The changes to income tax rates are going to benefit all taxpayers from April next year as they get to keep more of the money they have earned. But one knock-on effect is that the amount of tax relief you can get on your pension will be reduced for both 20% and 45% taxpayers, as it is based on your highest marginal rate of tax.
This means that you have just shy of six months to maximise any pension contributions you want to make to ensure you benefit from a slightly larger contribution in tax relief from the Government. For example, anyone earning more than £150,000 this year will be able to get tax relief on pension contributions at 45%. From April 2023, this will fall to 40%.
Will this only apply to higher earners?
While higher earners have the most to lose by not maximising pension contributions before the income tax rates change next year, there is also a fall in the basic rate of income tax from 20% to 19%. So, if you are currently a 20% taxpayer, there is still a benefit to acting before April 2023 to maximise your pension contributions. At present, putting £100 into your pension will cost you £80 as a 20% taxpayer. When this falls to 19%, it will cost you £81 to achieve the same contribution.
Is there anything I need to watch out for?
If you are putting money into your pension, there are some limits you need to be aware of. The most you can put into your pension each year and receive tax relief on is £40,000 – but remember, you cannot claim more tax in a single year than you have paid.
For higher earners, there are a few other things to consider. For example, once you reach an earning level of £240,000, that £40,000 a year allowance is reduced incrementally until you reach £312,000 or more. At this point, the amount you can put into your pension reduces to just £4,000.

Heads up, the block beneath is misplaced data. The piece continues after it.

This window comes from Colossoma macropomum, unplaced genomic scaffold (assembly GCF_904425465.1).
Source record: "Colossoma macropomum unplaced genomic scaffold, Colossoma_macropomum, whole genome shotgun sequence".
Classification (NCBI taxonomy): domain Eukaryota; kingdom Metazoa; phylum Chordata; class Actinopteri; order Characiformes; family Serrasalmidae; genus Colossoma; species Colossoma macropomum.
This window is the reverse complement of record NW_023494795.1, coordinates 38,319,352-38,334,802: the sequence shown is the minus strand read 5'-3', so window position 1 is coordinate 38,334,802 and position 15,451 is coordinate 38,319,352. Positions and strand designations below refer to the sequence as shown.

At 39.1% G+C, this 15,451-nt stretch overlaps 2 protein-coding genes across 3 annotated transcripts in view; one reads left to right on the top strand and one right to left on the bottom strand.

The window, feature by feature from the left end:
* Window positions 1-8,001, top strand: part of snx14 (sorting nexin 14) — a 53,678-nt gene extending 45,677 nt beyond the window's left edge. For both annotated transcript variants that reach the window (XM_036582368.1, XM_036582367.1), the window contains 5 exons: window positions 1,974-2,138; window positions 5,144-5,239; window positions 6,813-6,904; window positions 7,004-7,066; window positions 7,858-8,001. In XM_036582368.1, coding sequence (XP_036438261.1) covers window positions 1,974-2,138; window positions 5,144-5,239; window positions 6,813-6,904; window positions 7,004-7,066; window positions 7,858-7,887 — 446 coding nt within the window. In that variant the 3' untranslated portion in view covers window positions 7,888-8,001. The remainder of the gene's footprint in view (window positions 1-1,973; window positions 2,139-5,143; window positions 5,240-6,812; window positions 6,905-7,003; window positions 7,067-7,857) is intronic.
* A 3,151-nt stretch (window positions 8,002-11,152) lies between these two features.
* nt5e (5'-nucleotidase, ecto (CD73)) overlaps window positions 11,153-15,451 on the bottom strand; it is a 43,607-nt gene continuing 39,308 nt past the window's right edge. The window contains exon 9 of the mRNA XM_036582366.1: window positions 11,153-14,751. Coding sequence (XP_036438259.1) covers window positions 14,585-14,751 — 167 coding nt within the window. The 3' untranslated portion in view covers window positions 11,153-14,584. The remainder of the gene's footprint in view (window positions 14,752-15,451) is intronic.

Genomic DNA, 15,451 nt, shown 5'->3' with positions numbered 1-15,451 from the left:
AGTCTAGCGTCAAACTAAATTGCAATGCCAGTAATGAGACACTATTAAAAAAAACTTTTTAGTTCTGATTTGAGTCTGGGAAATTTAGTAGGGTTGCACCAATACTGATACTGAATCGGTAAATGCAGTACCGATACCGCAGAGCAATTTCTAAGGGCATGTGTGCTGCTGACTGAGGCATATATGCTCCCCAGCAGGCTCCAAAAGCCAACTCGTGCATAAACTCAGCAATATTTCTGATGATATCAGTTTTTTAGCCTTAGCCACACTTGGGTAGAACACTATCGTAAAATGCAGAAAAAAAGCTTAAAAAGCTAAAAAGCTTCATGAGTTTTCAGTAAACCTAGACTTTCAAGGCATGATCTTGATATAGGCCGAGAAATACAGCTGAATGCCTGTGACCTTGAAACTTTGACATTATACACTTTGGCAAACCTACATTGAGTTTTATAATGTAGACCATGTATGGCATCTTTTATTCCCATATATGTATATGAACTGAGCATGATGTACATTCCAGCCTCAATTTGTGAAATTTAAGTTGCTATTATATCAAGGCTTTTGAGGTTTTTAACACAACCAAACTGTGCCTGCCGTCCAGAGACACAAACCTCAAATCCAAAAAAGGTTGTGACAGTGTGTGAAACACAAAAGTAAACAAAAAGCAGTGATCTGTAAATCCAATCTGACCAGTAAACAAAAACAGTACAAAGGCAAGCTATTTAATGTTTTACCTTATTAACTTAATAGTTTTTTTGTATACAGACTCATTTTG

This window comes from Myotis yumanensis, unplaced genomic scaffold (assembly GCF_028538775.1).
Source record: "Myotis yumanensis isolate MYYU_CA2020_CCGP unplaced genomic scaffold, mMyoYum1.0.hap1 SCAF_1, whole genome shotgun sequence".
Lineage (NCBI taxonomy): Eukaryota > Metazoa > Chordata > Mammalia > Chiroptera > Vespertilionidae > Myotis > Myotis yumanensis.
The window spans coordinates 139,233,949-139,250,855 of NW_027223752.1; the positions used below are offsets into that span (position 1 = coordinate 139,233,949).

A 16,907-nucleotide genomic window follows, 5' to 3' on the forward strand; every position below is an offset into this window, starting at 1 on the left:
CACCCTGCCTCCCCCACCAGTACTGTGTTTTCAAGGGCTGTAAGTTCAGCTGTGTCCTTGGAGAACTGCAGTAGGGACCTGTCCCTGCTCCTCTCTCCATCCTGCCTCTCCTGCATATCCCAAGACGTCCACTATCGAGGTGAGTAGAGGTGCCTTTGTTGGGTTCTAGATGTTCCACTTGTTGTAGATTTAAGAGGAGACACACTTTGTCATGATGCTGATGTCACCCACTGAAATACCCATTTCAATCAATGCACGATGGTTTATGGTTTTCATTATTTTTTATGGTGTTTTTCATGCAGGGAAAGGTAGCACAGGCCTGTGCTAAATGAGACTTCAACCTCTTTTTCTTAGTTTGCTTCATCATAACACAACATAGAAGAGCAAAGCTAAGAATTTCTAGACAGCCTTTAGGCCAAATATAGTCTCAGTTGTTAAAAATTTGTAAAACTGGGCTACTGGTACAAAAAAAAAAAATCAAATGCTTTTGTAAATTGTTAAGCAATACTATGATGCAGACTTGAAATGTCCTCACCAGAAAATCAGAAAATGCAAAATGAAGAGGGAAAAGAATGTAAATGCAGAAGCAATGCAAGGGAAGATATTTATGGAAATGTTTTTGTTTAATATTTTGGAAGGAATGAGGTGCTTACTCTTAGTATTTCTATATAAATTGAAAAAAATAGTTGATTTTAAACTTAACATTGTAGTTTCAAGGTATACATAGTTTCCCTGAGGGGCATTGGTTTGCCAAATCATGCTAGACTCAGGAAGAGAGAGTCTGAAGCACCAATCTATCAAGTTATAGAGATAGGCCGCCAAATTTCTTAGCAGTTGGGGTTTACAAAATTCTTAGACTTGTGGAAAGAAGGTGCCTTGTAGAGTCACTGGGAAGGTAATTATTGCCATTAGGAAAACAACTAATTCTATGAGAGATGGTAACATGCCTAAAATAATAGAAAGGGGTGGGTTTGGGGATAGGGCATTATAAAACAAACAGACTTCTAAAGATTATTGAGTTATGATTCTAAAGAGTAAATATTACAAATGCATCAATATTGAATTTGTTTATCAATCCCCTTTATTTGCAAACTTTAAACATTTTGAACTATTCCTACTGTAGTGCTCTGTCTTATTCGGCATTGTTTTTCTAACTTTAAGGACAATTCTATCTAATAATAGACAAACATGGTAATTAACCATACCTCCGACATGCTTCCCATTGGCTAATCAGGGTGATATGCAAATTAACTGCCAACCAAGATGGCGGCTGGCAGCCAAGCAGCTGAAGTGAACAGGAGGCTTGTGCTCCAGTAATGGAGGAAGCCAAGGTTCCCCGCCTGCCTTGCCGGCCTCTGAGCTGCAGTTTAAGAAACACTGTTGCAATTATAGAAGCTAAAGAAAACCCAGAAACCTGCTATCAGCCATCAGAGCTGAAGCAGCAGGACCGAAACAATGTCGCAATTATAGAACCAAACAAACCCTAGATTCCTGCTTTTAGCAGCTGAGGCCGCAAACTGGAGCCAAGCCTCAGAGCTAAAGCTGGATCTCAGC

Beware of the Lifetime Allowance
The other consideration for everyone – but it is more likely to apply to the highest earners – is the Lifetime Allowance. This is currently set at £1,073,100 and anyone with a combined pension pot that breaches this limit will face additional tax charges on their pension.
So, if you think you may hit or breach this limit, then you need to take advice sooner rather than later to ensure you use the money you have in a different way to save for your retirement. This could, perhaps, include maximising your individual savings account (ISA) allowance of £20,000 per year or making other investments that can be used to generate retirement income.
We can help you
If you want to maximise your pension contributions before the income tax bands change, then please get in touch with us and we will help you to get the most from your money without facing additional tax charges.